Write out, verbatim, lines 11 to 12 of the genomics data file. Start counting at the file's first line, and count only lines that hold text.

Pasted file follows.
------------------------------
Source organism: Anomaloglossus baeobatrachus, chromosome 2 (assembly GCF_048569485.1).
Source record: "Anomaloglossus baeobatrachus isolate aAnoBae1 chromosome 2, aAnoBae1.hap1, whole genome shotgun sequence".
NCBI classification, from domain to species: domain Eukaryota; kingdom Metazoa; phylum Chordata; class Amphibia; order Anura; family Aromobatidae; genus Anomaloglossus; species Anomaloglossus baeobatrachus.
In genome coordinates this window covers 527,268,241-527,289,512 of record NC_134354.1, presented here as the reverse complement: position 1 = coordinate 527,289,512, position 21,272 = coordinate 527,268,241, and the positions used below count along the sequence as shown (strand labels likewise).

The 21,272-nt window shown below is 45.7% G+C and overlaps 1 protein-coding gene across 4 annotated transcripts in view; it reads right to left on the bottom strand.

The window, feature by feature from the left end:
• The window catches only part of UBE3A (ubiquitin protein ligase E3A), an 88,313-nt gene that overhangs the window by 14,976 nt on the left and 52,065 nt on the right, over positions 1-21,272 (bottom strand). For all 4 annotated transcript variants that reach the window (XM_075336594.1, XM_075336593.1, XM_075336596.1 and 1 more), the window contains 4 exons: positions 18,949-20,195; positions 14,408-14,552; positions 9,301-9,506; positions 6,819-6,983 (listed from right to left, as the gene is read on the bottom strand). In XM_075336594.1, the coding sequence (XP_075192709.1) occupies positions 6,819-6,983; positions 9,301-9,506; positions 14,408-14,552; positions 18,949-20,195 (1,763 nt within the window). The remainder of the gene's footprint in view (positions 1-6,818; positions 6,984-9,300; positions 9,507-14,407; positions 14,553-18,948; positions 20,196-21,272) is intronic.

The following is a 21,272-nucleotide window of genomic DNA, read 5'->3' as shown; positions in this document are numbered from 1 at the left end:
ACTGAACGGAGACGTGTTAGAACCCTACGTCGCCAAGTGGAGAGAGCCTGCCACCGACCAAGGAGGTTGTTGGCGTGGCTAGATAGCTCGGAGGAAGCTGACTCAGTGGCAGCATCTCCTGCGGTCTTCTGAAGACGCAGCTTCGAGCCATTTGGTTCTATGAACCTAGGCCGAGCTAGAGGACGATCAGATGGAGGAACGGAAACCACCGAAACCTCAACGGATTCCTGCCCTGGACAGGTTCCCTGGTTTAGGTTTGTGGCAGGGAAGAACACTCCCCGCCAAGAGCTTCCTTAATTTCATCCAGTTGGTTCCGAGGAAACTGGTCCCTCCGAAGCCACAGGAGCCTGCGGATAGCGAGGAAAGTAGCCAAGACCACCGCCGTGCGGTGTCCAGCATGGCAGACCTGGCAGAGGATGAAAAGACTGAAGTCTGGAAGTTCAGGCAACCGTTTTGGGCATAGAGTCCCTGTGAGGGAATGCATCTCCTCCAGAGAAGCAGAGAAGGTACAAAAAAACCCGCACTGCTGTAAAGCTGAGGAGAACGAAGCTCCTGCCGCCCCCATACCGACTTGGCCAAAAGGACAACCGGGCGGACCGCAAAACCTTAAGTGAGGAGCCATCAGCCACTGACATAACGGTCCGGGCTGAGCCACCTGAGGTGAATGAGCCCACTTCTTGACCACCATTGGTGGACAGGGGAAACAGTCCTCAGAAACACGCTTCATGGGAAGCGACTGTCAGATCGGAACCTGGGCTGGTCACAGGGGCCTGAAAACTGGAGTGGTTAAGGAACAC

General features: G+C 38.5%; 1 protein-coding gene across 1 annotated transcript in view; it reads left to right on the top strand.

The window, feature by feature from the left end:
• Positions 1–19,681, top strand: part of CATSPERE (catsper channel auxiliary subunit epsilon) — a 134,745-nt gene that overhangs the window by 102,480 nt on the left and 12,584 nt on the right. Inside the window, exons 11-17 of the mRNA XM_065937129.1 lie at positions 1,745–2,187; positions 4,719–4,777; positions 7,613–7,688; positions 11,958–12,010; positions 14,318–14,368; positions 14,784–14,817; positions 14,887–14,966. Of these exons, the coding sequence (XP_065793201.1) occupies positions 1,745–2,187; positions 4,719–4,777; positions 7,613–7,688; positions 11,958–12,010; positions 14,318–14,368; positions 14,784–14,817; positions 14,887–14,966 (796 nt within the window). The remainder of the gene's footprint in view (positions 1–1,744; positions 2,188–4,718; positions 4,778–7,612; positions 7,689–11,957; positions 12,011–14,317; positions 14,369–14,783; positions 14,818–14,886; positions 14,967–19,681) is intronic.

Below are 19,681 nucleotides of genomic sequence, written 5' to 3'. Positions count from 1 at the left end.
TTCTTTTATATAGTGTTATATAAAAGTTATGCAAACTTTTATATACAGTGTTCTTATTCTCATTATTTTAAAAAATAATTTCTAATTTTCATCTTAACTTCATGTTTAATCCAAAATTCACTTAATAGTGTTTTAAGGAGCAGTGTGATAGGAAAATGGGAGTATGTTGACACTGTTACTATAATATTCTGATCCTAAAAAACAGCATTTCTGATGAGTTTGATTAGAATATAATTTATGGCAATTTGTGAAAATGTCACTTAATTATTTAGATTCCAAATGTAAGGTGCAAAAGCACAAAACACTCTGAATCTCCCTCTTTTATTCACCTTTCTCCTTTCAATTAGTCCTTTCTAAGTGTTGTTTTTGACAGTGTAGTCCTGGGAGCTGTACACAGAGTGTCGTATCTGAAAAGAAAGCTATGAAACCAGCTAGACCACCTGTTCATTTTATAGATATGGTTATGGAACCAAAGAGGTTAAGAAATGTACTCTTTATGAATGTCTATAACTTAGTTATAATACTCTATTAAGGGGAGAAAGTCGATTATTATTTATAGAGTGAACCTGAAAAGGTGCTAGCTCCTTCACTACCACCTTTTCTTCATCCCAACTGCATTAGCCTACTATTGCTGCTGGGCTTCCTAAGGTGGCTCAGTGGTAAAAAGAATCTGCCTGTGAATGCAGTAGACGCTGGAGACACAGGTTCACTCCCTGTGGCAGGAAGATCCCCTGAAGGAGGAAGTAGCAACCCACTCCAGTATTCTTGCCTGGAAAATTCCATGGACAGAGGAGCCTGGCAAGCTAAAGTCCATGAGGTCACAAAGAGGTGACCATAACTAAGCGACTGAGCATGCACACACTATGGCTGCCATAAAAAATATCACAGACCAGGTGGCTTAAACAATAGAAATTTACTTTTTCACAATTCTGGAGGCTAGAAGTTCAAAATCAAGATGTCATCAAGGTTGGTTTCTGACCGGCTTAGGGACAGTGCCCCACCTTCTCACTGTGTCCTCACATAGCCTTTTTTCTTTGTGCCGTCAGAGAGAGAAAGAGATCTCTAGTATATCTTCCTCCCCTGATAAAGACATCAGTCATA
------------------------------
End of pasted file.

The window, feature by feature from the left end:
• Positions 1–19,681, top strand: part of CATSPERE (catsper channel auxiliary subunit epsilon) — a 134,745-nt gene that overhangs the window by 102,480 nt on the left and 12,584 nt on the right. Inside the window, exons 11-17 of the mRNA XM_065937129.1 lie at positions 1,745–2,187; positions 4,719–4,777; positions 7,613–7,688; positions 11,958–12,010; positions 14,318–14,368; positions 14,784–14,817; positions 14,887–14,966. Of these exons, the coding sequence (XP_065793201.1) occupies positions 1,745–2,187; positions 4,719–4,777; positions 7,613–7,688; positions 11,958–12,010; positions 14,318–14,368; positions 14,784–14,817; positions 14,887–14,966 (796 nt within the window). The remainder of the gene's footprint in view (positions 1–1,744; positions 2,188–4,718; positions 4,778–7,612; positions 7,689–11,957; positions 12,011–14,317; positions 14,369–14,783; positions 14,818–14,886; positions 14,967–19,681) is intronic.